Posted by Neal Balog on 10/25/2013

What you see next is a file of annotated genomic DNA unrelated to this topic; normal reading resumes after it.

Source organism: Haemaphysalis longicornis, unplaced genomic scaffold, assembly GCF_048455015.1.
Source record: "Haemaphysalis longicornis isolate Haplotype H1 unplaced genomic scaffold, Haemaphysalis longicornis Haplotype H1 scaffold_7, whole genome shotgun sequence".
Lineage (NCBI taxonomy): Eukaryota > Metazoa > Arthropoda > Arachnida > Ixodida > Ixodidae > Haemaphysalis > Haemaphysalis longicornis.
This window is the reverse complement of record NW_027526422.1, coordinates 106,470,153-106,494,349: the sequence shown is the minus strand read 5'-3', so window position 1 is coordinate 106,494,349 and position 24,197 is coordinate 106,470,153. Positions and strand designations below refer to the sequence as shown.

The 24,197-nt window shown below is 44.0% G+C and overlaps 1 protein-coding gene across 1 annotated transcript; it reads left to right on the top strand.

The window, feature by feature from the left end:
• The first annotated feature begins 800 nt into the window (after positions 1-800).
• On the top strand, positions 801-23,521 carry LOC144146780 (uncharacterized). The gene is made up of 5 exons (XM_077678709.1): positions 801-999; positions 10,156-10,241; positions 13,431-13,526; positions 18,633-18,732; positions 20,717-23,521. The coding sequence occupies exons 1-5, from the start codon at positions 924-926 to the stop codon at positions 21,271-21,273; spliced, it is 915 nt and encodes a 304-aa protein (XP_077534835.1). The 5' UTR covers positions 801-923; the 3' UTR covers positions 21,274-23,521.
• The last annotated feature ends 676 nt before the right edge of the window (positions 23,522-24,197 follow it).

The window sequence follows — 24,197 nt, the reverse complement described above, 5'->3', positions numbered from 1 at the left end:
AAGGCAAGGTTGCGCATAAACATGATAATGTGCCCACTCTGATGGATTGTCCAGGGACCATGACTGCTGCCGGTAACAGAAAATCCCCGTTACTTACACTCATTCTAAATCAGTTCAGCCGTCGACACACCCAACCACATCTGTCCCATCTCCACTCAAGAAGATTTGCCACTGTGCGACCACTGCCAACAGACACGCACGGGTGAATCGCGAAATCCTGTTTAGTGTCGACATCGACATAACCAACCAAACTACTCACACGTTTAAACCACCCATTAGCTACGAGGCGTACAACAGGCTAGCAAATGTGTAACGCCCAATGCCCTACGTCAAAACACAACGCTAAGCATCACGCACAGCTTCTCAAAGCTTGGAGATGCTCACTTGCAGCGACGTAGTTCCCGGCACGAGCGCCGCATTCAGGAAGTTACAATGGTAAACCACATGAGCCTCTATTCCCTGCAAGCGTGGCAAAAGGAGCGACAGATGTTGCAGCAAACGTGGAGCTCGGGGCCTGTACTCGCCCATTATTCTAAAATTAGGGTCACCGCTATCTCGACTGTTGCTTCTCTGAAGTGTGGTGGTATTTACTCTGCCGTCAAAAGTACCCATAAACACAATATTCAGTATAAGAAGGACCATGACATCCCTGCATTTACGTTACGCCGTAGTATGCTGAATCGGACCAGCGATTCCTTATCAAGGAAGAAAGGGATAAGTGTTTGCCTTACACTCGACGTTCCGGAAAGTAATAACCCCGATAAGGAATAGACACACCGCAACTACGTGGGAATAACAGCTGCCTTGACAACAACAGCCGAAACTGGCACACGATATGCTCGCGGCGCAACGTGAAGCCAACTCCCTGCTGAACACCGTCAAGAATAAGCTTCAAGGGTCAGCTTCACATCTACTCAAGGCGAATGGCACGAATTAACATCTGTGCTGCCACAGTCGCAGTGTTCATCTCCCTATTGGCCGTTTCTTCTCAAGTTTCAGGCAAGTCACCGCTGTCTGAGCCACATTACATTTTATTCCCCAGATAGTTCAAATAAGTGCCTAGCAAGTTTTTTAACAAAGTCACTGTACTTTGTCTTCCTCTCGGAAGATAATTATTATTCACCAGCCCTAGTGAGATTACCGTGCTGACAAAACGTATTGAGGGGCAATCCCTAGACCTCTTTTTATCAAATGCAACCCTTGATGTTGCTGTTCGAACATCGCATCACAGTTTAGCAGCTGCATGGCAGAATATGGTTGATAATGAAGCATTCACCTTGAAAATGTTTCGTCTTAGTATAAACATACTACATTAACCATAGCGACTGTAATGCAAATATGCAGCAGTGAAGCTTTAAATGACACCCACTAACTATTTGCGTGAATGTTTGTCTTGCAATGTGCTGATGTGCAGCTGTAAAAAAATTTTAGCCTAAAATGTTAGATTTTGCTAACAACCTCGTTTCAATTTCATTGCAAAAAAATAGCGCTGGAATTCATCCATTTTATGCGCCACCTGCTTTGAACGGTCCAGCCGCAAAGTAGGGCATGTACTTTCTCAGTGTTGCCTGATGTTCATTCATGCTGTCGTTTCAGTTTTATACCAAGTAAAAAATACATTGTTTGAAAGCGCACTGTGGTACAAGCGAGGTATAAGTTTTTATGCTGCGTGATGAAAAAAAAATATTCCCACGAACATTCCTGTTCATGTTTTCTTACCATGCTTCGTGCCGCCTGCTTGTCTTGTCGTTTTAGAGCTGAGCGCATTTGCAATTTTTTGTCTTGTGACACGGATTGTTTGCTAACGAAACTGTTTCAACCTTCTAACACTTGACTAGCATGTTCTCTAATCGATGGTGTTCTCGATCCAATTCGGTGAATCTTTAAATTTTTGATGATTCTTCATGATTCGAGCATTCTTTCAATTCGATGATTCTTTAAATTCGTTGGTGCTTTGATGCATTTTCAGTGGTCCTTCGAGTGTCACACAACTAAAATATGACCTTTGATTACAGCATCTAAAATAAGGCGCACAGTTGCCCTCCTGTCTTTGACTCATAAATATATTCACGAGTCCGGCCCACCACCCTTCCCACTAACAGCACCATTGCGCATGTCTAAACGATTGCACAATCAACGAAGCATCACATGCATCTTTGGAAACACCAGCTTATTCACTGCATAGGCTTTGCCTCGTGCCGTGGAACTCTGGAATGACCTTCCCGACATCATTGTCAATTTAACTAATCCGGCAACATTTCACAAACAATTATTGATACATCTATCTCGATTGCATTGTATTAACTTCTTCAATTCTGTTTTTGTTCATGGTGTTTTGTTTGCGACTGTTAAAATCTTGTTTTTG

On June 30, 1953, only 6 months after being publicly unveiled as a dream car, the first Corvette is driven off the assembly line by Tony Kleiber, a Chevrolet body assembler. That introduction 6 months previous was General Motors' New York Motorama, and the unveiling brought enthusiasm from the public and media. In the following months, production was frantic, in order to capitalize on the buzz generated by the new car. Only 300 cars, mostly hand built, were produced for that year, making it the lowest-volume Corvette. All 1953 models featured a Polo white exterior, red interior, and black canvas soft top, making for a clean look. The base price of the 1953 Corvette was $3498, considerably more costly than head of design, Harley Earl had in mind. Even with the strong positive reaction that resulted from the initial introduction, the actual production version met mixed reviews. Some took issue with the design and sports car enthusiasts were not fond of the Powerglide automatic, the car's only available transmission. As far as performance, the Corvette was considered a good sports car, being judged as excellent by road testers when it came to ride/handling balance. As much buzz as the Motorama display generated, the Corvette was not yet to be obtained by consumers or dealers. In the Fall of '53, Chevrolet used the first available production cars as dealer-display attractions, for the sake of promotion. With all the played up publicity, Chevrolet was not quite ready to sell Corvettes to the general public. Their public relations tactics actually drew questions as to whether they were trying to pull a fast one. The following year and model saw an increase in production, affordability, and availability. Only around 200 1953 Corvettes are known to still be around today.